Goddess & Saint: Trusting Shared Space on Imbolc

Imbolc 2019

In the Northern Hemisphere, February 01 is Imbolc or the Feast of St.Brigid/Brigid’s Day. Imbolc, in the Celtic calendar, marks the beginning of spring (which, I understand, is a little bit laughable coming from a Canadian currently sitting in the midst of the polar vortex). The day rests halfway between the autumnal and spring equinoxes, just as the summer festival of Lughnasadh does in August. Imbolc celebrates the return of the light, of planting, and new life waiting to germinate.

Who, then, was Brigid?

It depends on whom you ask.

In their pagan-Christian book of dialogue, Lilly Weichberger and Kenneth McIntosh write about their ideas of Brigid.

In pre-Christian times, Brigid (or Bride, or Brigantia, or Ffraid, among other variants) was an ancient Celtic goddess known to most tribes in one form or another. Celtic tribes worshipped many local deities, but Brigid was one of the few deities worshipped across Britain and Gaul. She is often referenced to light — especially hearth and fire, and is often portrayed as having been raised on the milk of a white cow with red ears (one often encounters red animals with red ears in Celtic writing, especially when speaking of the Fairy Folk). Her triple identity intersect with fire: the hearth, the forge, and the living light of inspiration we all carry.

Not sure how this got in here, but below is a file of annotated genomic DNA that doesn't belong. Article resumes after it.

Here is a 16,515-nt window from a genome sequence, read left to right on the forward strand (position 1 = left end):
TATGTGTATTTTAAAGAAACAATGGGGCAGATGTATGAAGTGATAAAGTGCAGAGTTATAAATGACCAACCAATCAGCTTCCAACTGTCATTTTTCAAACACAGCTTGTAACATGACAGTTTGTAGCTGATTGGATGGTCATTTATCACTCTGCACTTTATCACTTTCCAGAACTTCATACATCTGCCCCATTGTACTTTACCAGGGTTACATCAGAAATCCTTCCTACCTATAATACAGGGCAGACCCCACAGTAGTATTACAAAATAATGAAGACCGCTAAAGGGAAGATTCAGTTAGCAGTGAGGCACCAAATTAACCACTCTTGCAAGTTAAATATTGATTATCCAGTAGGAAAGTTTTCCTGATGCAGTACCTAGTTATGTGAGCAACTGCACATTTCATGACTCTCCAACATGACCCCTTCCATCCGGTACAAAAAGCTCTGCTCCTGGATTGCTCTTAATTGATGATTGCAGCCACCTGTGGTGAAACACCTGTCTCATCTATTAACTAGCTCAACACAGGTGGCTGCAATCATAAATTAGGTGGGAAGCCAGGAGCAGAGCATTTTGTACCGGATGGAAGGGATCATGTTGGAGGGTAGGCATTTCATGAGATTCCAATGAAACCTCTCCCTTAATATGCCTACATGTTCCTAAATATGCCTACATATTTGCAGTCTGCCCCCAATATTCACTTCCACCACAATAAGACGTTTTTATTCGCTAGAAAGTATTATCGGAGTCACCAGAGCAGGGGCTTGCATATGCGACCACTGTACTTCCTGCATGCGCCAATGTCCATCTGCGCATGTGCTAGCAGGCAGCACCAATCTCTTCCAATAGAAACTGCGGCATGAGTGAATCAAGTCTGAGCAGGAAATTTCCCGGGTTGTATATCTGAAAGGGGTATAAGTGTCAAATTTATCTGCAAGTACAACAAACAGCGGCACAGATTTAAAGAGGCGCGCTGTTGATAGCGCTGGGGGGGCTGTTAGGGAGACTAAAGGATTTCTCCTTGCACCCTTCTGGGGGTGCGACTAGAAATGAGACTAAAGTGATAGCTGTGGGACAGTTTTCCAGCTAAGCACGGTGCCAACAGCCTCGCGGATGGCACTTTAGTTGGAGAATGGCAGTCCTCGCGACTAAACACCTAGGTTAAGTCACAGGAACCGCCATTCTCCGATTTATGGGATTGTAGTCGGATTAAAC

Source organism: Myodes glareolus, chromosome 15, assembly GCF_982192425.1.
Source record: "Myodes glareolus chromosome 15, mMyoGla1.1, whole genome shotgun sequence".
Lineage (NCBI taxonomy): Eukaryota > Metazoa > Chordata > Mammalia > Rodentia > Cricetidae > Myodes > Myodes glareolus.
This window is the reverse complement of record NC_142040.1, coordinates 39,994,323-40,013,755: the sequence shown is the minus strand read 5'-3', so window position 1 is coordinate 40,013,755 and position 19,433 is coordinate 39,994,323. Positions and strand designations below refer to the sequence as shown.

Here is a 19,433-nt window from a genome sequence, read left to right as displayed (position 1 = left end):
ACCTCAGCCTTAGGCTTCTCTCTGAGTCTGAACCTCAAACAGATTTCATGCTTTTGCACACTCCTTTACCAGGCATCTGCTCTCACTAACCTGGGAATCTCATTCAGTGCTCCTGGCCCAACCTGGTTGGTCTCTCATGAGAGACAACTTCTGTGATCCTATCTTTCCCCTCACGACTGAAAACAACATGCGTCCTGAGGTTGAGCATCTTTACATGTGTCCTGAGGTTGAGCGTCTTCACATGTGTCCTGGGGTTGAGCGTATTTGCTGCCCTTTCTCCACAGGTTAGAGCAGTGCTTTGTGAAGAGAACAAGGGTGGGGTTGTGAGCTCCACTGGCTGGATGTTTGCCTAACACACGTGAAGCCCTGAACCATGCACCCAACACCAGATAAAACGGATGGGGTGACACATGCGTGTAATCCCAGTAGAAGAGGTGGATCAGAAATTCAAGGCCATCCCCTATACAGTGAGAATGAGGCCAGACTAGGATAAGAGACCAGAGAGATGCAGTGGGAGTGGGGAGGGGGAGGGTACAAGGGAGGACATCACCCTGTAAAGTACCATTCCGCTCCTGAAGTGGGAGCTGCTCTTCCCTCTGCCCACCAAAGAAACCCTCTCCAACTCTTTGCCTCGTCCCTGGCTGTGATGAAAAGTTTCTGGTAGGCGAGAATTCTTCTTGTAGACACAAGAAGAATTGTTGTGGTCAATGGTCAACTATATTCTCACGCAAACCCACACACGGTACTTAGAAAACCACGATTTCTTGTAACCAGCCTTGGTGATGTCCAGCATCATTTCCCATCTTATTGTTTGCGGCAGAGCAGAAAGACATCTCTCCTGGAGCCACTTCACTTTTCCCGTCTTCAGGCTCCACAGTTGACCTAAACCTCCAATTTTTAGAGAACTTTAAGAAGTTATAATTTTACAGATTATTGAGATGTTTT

In Christian times, the identity of Brigid relates more to a specific human. While many stories about St.Brigid swirl around this woman, my favourite is the story that recounts how Brigid is born to a single mother and thus rejected by her tribe. As an infant, she’s set adrift on the sea in a coracle, but instead of succumbing to the elements, she drifts to the island that would become Iona. She grows up to be a figure of supreme compassion, fostering and suckling even a Celtic version of the Christ.

Both images are powerful and intimate. Yet the pagan Brigid is as far distant as could be from the Christian Brigid, not in character but rather in the distance of the storytellers. Sadly, the Christian Brigid was forced over the pagan Brigid through the persecution and slaughter of pagans themselves. Celebrating the Christian Brigid is a tender spot for pagans, because once again, the Christianized narrative has attempted to drain memory, legitimacy, honour, and power from the pagan narrative.

I love Weichberger and McIntosh’s book for just this reason: a pagan and a Christian coming together to remember divinity, deity, mystery, and love together bound in a female figure intimately important to both. Rather than shouting across the divide or remaining holed up in our own silos, the authors choose a form of courage that demands a high degree of trust.

It is this trust between the two of them that strikes me the most. Brigid comes to life for me in ways I could never dream because Weichberger and McIntosh come together to talk. Yes, they both describe their visions and relationships of Brigid, and yes these descriptions open up pathways of understanding within myself. But the very action of the two people coming together is what bridges the divide for me.